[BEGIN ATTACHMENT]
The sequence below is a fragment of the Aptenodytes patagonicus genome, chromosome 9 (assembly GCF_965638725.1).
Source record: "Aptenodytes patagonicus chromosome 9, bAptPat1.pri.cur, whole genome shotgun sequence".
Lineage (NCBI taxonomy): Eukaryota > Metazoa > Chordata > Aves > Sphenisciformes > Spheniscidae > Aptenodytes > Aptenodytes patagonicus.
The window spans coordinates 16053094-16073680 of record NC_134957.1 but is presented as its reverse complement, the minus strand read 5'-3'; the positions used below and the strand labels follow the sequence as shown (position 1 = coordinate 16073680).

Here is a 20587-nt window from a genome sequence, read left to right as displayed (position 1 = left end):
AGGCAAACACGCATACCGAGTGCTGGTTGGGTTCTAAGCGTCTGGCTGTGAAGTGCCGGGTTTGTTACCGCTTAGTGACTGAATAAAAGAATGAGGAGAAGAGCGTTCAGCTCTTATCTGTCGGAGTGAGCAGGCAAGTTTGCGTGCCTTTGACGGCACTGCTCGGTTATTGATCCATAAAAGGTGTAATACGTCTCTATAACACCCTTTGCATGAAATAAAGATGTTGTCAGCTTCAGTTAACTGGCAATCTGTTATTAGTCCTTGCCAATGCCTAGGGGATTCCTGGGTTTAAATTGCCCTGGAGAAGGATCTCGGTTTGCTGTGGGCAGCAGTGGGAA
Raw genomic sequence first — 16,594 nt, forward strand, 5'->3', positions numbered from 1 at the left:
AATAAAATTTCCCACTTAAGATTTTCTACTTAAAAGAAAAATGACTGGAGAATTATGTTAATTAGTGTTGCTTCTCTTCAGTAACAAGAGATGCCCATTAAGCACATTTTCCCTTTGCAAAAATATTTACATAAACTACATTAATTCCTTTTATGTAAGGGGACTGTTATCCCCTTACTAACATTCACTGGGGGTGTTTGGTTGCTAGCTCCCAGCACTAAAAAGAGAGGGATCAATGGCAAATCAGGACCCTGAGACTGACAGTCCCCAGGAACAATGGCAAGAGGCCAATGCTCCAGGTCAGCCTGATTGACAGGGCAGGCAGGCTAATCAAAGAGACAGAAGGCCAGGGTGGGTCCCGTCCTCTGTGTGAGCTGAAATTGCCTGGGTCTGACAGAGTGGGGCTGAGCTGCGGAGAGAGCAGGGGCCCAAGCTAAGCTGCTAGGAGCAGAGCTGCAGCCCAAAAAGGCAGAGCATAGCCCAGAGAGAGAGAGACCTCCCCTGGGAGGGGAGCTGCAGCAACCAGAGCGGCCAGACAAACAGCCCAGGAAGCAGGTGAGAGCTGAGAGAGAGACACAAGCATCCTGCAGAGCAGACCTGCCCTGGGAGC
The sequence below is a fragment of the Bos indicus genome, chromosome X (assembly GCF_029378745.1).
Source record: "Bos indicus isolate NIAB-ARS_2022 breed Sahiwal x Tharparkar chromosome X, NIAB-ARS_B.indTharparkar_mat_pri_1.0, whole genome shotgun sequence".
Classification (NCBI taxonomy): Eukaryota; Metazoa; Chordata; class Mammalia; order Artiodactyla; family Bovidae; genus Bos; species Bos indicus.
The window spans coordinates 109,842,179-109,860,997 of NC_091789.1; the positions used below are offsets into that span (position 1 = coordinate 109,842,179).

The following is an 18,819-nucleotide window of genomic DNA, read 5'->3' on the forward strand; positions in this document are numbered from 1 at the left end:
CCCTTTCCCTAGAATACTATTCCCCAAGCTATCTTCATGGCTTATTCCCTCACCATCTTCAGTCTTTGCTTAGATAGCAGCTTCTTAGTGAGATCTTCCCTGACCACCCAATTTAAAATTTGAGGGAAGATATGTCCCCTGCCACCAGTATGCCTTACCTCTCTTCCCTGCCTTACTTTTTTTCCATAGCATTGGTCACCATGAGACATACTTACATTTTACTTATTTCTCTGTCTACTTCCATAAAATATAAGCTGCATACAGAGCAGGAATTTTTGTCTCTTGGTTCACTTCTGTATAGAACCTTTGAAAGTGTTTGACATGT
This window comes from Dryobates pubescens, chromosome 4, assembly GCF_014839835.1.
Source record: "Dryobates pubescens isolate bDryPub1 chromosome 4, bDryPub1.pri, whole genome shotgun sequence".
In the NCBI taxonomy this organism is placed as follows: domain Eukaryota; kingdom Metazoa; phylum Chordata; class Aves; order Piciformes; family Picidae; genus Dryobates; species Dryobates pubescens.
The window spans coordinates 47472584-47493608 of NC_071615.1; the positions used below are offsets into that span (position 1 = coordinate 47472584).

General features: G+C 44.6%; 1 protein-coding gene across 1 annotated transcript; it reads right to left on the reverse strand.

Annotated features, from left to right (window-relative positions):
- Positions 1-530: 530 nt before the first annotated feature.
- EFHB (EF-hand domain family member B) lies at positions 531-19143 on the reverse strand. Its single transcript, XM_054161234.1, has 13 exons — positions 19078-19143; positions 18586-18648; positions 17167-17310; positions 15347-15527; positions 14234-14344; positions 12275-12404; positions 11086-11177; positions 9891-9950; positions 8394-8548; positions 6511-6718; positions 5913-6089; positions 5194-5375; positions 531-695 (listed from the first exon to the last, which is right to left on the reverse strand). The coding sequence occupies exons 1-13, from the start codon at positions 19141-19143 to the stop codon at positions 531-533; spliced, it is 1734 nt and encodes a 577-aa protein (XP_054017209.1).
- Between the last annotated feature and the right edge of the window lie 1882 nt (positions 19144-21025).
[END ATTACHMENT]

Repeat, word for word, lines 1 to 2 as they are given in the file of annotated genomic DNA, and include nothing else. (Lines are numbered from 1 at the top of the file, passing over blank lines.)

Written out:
The sequence below is a fragment of the Aptenodytes patagonicus genome, chromosome 9 (assembly GCF_965638725.1).
Source record: "Aptenodytes patagonicus chromosome 9, bAptPat1.pri.cur, whole genome shotgun sequence".